I am having a blast making blocks for The Splendid Sampler organized by Pat Sloan and Jane Davidson. This smorgasbord of quilting techniques is often challenging due to the block size (6 1/2″ unfinished) or a technique that is new to me.
Several of the blocks have included more emboridery than I’ve done in years and have taken me quite some time to complete. It all began innocently enough with some simple butterfly antennae. It quickly progressed to words and then these blocks happened.
I love the doily effect created by the chain stitch, but that crochet hook was a beast for me. I pulled it out and reworked it so many times it is a miracle there is fabric behind it still.
I loved working on this one, but it took me fooooorevvvvvah!
Along with embroidery, several of these blocks are made with appliqué. While I can “do” appliqué, needle-turn takes me forever and I don’t like the look of raw-edge after it washes. With these opinions firmly settled in my brain, I found out a while ago that my bloggy friend Lara from Buzzin Bumble was working on a book for an exciting appliqué method she created.
As soon as her book Crafted Appliqué, New Possibilities was available, I snatched one up.
Oh my goodness! Her new technique opened up the world of raw edge machine appliqué for me. Her projects in the book are amazing! I own a half dozen or so quilting-related books, and I’m a serial ignorer of most of the text. I like to look at the pictures and have really good intentions of making most of the projects — some day. The text never interests me much, but the need to discover Lara’s new technique drew me to the text. What a delight. Her style of writing is light, conversational, funny, and (most importantly) very thorough. If you haven’t seen her projects during her bloghop for the book please do go to her site – they are gorgeous.
So where is the connection with The Splendid Sampler blocks? Several blocks have asked for simple appliqué. I chose to needle-turn this one and didn’t stress about the circles because the design was folk-artsy.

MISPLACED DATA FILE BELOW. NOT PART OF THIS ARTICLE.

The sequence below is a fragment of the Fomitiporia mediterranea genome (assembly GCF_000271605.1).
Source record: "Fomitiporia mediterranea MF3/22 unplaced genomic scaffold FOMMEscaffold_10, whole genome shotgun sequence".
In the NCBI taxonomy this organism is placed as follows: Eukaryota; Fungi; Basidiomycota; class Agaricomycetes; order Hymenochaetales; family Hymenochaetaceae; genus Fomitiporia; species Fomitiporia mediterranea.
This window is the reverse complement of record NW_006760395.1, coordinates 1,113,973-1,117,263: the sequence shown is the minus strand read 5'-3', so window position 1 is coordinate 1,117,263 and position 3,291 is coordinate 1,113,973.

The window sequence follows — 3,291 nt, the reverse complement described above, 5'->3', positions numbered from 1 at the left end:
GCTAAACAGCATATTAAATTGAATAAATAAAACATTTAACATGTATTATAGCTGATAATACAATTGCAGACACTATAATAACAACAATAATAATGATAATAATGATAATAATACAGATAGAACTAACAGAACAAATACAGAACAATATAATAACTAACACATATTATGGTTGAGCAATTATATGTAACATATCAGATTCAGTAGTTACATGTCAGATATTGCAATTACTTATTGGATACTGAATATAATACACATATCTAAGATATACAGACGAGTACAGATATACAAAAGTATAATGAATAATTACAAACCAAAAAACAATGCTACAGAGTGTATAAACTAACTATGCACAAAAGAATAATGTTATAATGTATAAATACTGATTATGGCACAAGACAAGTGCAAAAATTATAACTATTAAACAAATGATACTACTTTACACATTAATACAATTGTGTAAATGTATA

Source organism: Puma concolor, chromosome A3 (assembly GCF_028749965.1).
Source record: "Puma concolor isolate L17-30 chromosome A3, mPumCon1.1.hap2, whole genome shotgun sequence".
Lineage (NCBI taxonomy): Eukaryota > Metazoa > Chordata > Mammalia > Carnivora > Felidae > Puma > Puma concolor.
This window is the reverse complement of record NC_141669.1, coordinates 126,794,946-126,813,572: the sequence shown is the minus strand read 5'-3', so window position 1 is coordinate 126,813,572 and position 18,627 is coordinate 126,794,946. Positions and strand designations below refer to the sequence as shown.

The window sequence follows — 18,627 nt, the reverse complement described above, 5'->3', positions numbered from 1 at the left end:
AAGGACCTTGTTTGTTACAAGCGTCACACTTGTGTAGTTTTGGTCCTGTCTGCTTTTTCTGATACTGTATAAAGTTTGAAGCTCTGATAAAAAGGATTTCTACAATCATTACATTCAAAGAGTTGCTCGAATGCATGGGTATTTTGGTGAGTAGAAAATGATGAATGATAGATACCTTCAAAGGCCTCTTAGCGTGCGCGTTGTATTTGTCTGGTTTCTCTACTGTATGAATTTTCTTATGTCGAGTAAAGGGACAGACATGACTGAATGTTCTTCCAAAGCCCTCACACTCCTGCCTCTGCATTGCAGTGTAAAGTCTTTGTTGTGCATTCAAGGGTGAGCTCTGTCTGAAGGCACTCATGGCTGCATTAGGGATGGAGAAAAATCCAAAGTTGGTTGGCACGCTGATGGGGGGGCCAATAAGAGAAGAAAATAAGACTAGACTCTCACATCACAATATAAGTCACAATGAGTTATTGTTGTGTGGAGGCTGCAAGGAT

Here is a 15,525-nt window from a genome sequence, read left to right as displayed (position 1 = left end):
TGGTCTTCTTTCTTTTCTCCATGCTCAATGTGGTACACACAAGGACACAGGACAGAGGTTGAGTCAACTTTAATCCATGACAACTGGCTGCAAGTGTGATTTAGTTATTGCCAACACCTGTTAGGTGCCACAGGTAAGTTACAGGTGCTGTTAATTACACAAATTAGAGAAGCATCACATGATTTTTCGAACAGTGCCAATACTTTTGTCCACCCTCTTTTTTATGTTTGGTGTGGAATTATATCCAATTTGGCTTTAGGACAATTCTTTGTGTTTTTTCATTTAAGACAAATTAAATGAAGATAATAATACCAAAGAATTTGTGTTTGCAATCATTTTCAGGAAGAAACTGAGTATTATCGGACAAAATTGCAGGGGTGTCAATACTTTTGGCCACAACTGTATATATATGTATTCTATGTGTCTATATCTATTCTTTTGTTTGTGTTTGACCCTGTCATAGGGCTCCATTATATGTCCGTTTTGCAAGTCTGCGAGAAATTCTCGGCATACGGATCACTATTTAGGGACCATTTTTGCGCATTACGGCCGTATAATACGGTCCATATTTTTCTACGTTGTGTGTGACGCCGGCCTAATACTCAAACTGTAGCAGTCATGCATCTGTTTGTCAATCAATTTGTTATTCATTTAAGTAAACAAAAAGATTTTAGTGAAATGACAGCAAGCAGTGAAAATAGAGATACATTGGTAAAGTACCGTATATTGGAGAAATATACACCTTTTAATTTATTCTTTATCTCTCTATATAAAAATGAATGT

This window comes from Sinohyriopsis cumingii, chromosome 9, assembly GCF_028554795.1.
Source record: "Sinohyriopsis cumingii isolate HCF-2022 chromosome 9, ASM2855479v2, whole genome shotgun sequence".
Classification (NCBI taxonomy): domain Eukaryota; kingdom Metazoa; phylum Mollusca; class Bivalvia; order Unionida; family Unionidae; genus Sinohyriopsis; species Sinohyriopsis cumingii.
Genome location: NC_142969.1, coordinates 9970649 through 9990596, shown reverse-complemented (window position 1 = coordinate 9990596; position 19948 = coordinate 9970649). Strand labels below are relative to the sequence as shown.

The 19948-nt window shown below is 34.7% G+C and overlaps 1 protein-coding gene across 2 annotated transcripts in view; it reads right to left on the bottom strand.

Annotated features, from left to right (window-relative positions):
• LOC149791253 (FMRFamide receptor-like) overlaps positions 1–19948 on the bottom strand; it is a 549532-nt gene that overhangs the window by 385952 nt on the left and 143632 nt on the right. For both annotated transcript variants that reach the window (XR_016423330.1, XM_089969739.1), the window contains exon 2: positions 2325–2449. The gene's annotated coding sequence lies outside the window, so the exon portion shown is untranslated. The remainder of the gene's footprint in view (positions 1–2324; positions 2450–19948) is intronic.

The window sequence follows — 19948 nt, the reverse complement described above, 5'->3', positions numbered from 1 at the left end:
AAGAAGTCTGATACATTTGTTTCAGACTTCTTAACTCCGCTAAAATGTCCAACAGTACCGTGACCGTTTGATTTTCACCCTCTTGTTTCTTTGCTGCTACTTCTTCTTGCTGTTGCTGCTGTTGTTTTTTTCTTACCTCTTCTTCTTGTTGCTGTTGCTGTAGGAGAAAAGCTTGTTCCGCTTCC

A more recent block involved layers of appliqué – a technique I’ve never done using needle-turn and unfused fabric. The block came out just as I was finishing my daughter’s quilt. I was behind on several projects and looking for a quick finish, not days worth of needle-turn appliqué. Lara’s book and method to the rescue!! Here are my two blocks made with her technique – raw edge, no fusible, machine stitched. From Lara’s experience and the experience of other bloggers, there will be no fraying after washing. Another bonus to Lara’s method is that I was able to replace the original flower for this block with a fussy cut that had a very irregular edge. This was originally a much larger flower. If I had used needle-turn I would never have gotten into those little dips. This method lets you choose exactly what you want from a design when you fussy cut.
A little prep, and bam – done. This method worked so well, I couldn’t wait to try it again. The second opportunity came a few days ago. I loved getting to use my pinking shears on that white circle. I didn’t stitch each little triangle either, just around the circle.
I will still needle-turn when I feel like it, but this is such an awesome technique it is definitely part of my wheel-house now.
Do go check out Lara’s wonderful blog and her new book. The book can be purchased at Lara’s blog, AQS, or on Amazon (non-affiliate links). Lara has also offered to send one of my readers a FREE book! Lucky ducks. Leave me a comment – geek out about the Splendid Sampler you are creating, commiserate with me about needle-turn circles that are bumpy no mater what you do, or just say hi. I will pick a winner with my random comment winner thingy on Sunday, May 29 at 8 AM PDT. Please make sure you can be reached by email!